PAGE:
Also meanwhile, I've continued to paint, working on my series of angels... that is, the angels of my life; some of the many people who have helped to keep me here on the planet, if not "safe" , then a whole heck of a lot safer than I would have been without their sometimes mysterious, sometimes mundane, often surprising and always appreciated intervention.
           ( "Late Night at the Train Station" copyright S.L. Wilde,                                   so please don't use without my express permission, thanks!)

Despite the fact that I now hope I have at least a little more time than we were first led to believe, I’ve also spent a lot of time thinking about death… my own, obviously, but in general too. Some of this process has been really challenging, really difficult, but some of it, and some of the places my research (Cuz… am I researching the topic? Yeah, you know it…) have led me have been inspiring, intriguing, and heartening.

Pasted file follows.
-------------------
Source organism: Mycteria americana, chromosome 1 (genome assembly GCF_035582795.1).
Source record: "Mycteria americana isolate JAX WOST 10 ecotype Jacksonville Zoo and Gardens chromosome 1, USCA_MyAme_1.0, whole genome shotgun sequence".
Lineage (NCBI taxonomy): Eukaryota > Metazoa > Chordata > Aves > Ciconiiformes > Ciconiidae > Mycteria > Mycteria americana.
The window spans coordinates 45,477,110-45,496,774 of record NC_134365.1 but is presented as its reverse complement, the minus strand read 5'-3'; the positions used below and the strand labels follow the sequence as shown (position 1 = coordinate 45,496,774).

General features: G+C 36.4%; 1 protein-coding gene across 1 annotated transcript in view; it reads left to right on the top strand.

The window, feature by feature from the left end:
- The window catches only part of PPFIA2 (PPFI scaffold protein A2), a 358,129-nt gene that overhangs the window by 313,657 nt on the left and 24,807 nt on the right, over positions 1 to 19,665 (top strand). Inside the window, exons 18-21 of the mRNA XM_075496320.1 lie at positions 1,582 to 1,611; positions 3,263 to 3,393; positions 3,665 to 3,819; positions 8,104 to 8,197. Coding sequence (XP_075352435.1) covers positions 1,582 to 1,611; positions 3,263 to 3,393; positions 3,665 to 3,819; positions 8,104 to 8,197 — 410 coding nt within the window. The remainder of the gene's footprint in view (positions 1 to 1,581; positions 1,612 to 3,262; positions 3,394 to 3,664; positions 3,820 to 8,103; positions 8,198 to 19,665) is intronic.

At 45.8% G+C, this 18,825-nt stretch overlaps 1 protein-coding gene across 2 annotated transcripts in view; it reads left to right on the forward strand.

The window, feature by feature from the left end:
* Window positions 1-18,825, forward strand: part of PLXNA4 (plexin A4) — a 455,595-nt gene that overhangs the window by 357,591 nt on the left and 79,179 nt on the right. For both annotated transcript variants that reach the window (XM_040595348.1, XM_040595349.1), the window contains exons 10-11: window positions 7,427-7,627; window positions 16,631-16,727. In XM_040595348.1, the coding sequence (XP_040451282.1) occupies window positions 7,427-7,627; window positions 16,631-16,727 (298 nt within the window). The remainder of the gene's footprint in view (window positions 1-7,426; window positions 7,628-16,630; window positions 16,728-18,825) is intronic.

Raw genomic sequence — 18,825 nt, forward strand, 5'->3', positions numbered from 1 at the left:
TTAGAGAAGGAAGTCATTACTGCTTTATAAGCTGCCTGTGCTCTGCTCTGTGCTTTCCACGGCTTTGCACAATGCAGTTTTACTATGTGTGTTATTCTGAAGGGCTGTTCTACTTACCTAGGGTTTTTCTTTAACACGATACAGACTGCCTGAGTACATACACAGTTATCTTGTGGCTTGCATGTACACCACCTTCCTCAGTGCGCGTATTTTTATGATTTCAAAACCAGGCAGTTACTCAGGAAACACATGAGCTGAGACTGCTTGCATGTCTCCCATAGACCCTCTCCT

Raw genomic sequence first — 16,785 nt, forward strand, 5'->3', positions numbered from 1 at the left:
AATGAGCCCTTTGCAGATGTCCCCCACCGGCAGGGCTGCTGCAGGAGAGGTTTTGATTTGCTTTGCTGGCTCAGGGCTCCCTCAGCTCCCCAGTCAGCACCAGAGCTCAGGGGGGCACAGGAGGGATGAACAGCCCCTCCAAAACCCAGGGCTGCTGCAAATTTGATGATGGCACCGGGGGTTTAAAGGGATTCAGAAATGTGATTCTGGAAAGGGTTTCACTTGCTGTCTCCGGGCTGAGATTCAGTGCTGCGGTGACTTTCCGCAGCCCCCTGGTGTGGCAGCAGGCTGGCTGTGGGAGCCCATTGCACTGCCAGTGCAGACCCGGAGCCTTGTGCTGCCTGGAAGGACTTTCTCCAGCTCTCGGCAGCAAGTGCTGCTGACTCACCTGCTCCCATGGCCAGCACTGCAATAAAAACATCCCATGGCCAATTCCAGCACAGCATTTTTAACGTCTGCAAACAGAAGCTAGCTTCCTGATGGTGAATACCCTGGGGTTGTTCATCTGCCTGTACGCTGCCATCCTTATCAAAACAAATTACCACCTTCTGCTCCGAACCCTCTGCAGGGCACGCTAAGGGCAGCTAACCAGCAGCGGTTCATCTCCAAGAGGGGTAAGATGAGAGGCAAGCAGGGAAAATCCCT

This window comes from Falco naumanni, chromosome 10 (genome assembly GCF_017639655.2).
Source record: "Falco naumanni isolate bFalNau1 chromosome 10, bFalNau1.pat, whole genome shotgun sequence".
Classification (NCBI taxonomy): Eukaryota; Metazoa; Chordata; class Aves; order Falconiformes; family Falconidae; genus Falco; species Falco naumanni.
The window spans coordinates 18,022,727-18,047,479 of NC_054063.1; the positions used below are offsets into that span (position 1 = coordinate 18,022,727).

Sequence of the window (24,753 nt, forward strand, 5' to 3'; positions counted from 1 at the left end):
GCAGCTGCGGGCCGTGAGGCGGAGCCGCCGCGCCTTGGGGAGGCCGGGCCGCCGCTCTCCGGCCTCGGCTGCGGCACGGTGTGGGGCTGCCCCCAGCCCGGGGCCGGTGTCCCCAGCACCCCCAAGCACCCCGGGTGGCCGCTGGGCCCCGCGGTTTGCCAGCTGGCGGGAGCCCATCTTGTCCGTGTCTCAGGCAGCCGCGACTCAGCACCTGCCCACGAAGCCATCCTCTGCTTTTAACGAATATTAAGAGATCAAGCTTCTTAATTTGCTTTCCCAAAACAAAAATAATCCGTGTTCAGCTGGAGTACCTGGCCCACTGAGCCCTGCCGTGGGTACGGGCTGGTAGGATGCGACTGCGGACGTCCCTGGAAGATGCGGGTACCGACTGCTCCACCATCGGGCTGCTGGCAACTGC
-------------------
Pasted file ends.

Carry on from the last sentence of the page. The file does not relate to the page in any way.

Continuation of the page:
Since some very harsh experiences at a very young age, I have been filled with horror and disgust by the modern funeral industry; the unnecessary, grotesque and invasive things they do to human bodies (which have become so standard, so unquestioned by so many), the way they pressure people who are at a weakened, vulnerable time in their lives, the joyless repulsiveness of modern practices… it has been an anathema to me all of my life.   Imagine my surprise to find that I am not alone, and that there are devoted people world wide who are working to create positive change in every aspect of how we deal with death. I'll likely be posting more on this topic in the coming months and years; please don't be concerned or put off by it... as in every other area of life, good comes from thought, and the thoughtful sharing of ideas, and we need good news when it comes to death.. it's something we will all have to face, sooner or later, and I truly feel that some conversations on the topic wouldn't be amiss even if it's rather off the intended original purpose of this blog.... some of it is even rather beautiful. Like this lovely, imaginative stop motion animation (be warned; though it's super sweet, there may be tears...) :